November 25, 2013 By Paul Wallin

Estes Robbery: How Shoplifting Can Turn Into A Felony Robbery Conviction – Penal Code Section 484, 211

You might be surprised to learn that a simple arrest for shoplifting can easily turn into a more serious charge for felony robbery. Using force or fear to push past or get away from a store employee or security guard is enough to trigger what is known as an “Estes Robbery” no matter how much merchandise you are suspected of shoplifting.

What is an Estes Robbery?

Estes Robbery
If you use force or fear to get away from store security, you could be charged with an Estes Robbery. There are serious consequences for Estes Robbery.

In 1983, Curtis Estes attempted to steal a coat and vest from a Sears & Roebuck store in Vallejo, Calif. A security guard followed Estes outside the store, identified himself and confronted him about the coat and vest in the store parking lot. Estes refused to accompany the security guard to the store and began to walk away. As the security guard attempted to detain him, Estes pulled out a knife, swung it at the guard and threatened to kill him.

Estes was convicted after a jury found him guilty of robbery (Penal Code Section 211) by personal use of a deadly weapon (Penal Code Section 12022(b).) and petty theft (Penal Code Section 484).

In California, an Estes Robbery is a robbery that occurs when a shoplifter or thief tries to take some merchandise from a store and is confronted by store security or loss prevention and the shoplifter attempts to push past the security guard or in any way uses force or fear to avoid arrest. Essentially, an Estes Robbery is a simple petty theft from a store that turns into a robbery.

What is the Difference between Petty Theft and Robbery?

Petty theft in California is the taking of property valued at $950 or less. Petty theft is prosecuted as a misdemeanor crime, punishable by up to 180 days in county jail, a fine up to $1,000, or both.

Robbery is the taking of personal property of another from his/her person or immediate presence using force and intimidation with the intent to permanently deprive him/her of it. Robbery is a serious crime prosecuted as a felony in California.

How Can I be Charged with an Estes Robbery?

If you are suspected of stealing merchandise from a store, you will most likely be approached by a store employee or someone from the loss prevention department in order to prevent the theft. If you threaten the store employee or loss prevention agent, or you engage in a physical struggle with them in order to avoid being detained for a possible petty theft (shoplifting) offense, you could be charged with the more serious crime of robbery.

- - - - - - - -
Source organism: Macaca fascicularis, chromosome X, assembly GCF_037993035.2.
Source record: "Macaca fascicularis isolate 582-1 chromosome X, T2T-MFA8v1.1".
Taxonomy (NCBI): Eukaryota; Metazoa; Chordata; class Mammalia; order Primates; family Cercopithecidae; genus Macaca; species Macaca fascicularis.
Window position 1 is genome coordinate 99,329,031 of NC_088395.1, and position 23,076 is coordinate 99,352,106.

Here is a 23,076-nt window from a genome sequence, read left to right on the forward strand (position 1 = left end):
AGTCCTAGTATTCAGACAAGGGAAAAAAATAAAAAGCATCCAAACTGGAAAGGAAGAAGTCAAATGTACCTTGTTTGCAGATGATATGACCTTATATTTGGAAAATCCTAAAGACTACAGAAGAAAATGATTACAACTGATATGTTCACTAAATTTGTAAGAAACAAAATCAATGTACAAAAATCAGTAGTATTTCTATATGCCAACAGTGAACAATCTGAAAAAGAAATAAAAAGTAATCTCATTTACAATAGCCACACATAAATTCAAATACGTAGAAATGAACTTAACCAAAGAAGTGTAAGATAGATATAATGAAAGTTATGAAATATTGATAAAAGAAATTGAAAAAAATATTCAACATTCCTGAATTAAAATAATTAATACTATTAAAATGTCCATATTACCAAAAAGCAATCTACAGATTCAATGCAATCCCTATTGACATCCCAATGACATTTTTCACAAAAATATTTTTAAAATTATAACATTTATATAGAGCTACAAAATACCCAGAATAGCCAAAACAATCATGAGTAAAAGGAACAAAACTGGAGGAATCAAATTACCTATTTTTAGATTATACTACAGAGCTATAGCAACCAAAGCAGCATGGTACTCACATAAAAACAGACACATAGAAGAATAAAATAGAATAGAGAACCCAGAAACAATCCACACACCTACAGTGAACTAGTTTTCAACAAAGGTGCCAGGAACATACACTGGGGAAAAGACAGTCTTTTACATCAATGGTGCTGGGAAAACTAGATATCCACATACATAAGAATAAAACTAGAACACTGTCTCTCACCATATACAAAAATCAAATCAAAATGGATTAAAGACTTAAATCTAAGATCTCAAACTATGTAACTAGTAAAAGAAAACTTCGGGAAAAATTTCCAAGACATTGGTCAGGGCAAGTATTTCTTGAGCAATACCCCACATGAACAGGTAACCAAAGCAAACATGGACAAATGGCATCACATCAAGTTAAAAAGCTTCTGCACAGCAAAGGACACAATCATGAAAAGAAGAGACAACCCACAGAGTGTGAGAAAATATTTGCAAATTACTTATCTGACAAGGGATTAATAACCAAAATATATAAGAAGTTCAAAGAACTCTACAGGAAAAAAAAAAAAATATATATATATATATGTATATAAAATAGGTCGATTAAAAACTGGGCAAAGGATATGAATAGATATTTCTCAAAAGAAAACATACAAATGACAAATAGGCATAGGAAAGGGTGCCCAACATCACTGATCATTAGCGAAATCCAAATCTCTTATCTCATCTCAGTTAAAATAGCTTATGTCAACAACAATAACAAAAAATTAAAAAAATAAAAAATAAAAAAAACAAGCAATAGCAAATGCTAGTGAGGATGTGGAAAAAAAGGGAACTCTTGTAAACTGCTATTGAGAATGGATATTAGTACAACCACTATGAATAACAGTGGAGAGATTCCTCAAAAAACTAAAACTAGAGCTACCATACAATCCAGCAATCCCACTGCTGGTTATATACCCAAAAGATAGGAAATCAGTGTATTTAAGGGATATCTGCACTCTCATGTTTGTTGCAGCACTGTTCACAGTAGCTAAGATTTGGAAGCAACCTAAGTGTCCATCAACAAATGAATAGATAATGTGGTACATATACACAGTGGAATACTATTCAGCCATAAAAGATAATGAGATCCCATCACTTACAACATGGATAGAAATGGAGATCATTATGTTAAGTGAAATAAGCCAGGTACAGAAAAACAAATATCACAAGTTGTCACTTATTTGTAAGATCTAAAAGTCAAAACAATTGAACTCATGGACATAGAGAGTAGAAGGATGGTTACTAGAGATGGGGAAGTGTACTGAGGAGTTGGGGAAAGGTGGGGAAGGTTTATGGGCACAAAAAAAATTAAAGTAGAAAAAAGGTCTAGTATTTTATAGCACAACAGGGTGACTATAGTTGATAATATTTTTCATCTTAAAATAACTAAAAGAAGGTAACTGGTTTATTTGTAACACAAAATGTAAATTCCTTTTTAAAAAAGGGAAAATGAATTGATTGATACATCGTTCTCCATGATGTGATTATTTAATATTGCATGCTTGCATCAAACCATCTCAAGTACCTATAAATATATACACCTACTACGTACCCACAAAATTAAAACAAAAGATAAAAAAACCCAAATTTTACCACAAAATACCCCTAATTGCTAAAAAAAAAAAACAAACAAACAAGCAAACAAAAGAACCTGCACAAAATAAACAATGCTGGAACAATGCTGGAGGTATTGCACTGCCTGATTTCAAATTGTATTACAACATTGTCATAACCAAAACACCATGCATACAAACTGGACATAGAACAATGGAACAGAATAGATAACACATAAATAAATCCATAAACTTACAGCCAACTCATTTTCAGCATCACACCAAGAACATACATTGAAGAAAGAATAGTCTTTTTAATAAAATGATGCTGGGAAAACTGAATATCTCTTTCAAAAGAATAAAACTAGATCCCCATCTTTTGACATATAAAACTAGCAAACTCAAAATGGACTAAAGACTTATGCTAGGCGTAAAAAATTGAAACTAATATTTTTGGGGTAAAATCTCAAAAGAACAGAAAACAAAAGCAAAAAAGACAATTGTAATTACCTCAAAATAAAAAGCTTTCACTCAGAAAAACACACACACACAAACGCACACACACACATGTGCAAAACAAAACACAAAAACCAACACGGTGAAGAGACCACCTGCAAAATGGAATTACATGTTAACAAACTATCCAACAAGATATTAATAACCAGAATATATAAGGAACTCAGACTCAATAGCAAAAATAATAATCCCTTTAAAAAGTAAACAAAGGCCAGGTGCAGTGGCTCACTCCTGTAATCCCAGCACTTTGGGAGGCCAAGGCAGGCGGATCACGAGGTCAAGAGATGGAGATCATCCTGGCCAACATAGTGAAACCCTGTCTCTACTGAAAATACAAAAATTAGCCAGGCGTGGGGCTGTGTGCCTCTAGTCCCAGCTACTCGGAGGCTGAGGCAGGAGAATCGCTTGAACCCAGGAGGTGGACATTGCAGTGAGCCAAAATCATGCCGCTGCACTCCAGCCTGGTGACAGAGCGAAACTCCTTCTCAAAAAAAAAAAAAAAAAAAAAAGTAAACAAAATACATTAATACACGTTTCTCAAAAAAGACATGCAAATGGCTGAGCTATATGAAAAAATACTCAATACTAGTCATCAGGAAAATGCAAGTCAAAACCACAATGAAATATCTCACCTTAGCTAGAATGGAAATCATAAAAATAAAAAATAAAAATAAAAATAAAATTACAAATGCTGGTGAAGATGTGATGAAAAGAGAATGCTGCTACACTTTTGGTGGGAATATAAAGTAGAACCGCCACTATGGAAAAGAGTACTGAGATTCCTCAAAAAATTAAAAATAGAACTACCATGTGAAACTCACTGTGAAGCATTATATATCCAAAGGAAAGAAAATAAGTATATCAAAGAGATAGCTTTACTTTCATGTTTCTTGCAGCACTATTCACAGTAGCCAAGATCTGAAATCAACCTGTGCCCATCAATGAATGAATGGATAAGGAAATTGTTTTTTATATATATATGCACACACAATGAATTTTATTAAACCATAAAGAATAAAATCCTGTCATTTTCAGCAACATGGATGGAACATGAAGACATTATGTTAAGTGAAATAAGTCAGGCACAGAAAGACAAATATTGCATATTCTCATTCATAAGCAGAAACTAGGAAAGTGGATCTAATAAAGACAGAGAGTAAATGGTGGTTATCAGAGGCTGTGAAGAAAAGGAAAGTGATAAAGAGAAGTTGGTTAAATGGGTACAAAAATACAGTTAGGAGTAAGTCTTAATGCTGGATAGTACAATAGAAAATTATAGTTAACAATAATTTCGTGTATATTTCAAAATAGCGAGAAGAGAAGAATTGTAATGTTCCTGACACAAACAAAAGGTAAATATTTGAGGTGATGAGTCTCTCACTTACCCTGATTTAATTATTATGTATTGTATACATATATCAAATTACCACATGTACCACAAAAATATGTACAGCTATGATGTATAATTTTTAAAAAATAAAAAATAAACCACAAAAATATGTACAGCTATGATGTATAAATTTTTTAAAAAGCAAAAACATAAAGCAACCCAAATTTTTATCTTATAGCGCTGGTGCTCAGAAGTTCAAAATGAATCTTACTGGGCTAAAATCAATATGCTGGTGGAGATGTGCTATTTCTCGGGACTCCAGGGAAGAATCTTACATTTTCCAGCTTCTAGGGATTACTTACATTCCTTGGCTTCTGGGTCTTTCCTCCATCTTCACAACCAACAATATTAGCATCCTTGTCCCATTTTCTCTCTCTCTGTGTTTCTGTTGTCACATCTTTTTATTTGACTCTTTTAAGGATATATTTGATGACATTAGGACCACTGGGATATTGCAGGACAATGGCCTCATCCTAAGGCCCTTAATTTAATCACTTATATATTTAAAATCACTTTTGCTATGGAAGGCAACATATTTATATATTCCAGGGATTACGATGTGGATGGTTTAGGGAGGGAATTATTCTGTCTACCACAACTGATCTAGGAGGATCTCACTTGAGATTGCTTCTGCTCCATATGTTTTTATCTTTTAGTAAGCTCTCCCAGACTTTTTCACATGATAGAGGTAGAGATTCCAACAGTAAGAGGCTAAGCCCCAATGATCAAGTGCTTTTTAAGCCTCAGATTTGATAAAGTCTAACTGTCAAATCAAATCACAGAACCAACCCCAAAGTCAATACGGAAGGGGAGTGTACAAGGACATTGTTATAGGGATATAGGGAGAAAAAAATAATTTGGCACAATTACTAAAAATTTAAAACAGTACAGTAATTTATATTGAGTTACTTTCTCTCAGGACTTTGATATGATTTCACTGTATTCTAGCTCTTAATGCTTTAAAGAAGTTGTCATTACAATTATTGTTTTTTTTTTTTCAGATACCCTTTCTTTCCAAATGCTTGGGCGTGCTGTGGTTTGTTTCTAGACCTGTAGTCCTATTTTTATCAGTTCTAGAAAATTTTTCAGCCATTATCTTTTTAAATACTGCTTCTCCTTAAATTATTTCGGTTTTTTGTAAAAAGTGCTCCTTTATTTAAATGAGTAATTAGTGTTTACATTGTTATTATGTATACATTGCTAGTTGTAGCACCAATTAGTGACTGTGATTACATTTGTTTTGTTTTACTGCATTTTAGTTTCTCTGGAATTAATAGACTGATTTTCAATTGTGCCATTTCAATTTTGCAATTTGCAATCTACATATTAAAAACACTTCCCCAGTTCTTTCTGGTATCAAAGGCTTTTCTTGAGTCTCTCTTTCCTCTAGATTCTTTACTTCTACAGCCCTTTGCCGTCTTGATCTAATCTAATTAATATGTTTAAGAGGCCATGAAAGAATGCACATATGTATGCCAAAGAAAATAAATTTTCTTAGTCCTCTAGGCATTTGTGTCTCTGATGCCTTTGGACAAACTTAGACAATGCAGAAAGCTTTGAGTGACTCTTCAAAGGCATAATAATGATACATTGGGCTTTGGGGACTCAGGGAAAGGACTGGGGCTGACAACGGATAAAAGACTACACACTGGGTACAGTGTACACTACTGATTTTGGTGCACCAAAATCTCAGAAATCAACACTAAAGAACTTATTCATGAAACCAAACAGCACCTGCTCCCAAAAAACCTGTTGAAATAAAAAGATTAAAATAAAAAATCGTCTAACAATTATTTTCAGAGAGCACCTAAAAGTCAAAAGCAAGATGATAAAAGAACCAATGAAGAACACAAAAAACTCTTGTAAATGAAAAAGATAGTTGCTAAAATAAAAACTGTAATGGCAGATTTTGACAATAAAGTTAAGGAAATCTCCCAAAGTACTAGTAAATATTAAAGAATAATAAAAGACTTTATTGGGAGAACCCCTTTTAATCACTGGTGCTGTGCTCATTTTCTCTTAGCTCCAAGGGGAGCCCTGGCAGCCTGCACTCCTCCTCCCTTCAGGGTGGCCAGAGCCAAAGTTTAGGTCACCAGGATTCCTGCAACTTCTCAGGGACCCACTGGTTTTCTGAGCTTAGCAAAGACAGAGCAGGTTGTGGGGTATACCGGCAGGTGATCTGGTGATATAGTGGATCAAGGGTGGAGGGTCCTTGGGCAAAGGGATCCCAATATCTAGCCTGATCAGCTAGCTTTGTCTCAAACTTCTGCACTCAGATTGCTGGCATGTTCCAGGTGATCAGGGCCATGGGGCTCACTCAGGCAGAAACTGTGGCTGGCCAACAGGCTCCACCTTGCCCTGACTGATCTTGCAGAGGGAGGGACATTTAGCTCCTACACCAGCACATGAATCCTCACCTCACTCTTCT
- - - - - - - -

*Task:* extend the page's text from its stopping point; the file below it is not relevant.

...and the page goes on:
What you said and who or what initiated the physical struggle between you and the store employee will determine how you may be prosecuted.

What is the Punishment for Estes Robbery?

An Estes Robbery is prosecuted as second degree robbery in California pursuant to Penal Code Section 211. Second degree robbery is punishable by two, three or five years in prison (Penal Code Section 213(a)(2).).

A first degree robbery conviction carries up to six years in prison. If you and at least two others commit robbery of an inhabited house or building, you can be sentenced to serve up to nine years in prison (Penal Code Section 213(a)(1)(A).).

Robbery is also considered a “Strike” under California’s Three Strikes Law, which means you will not be eligible for parole until you complete at least 85 percent of your sentence.

Brandishing a gun during a robbery can enhance your sentence by an additional and consecutive 10 years of imprisonment. If you discharge a gun during a robbery, your sentence can be enhanced by an additional and consecutive 20 years. If you use a gun during the robbery that results in serious injury or death, you face 25 years to life in prison in addition to your sentence for the robbery conviction.

Contact Wallin & Klarich Today if You Have Been Charged with Robbery

Robbery is a serious crime in California. If you or a family member has been charged with a theft-related offense, you need to speak to one of our experienced criminal defense attorneys at Wallin & Klarich today. Our attorneys at Wallin & Klarich have over 40 years of experience successfully defending our clients charged with robbery. We will examine all of the evidence against you to determine if every element of the crime you are charged with is present. We will argue that the charges against you must be reduced or dismissed. Helping you win your case is our first priority.

With offices in Los Angeles, Sherman Oaks, Torrance, Tustin, San Diego, Riverside, San Bernardino, Ventura, West Covina and Victorville, the criminal defense attorneys at Wallin & Klarich are available 24/7 to help you get the best possible result in your case.

Call us today at (877) 4-NO-JAIL or (877) 466-5245 for a free telephone consultation. We will get through this together.

AUTHOR: Paul Wallin

Paul Wallin is one of the most highly respected attorneys in Southern California. His vast experience, zealous advocacy for his clients and extensive knowledge of many areas of the law make Mr. Wallin a premiere Southern California attorney. Mr. Wallin founded Wallin & Klarich in 1981. As the senior partner of Wallin & Klarich, Mr. Wallin has been successfully representing clients for more than 30 years. Clients come to him for help in matters involving assault and battery, drug crimes, juvenile crimes, theft, manslaughter, sex offenses, murder, violent crimes, misdemeanors and felonies. Mr. Wallin also helps clients with family law matters such as divorce and child custody.

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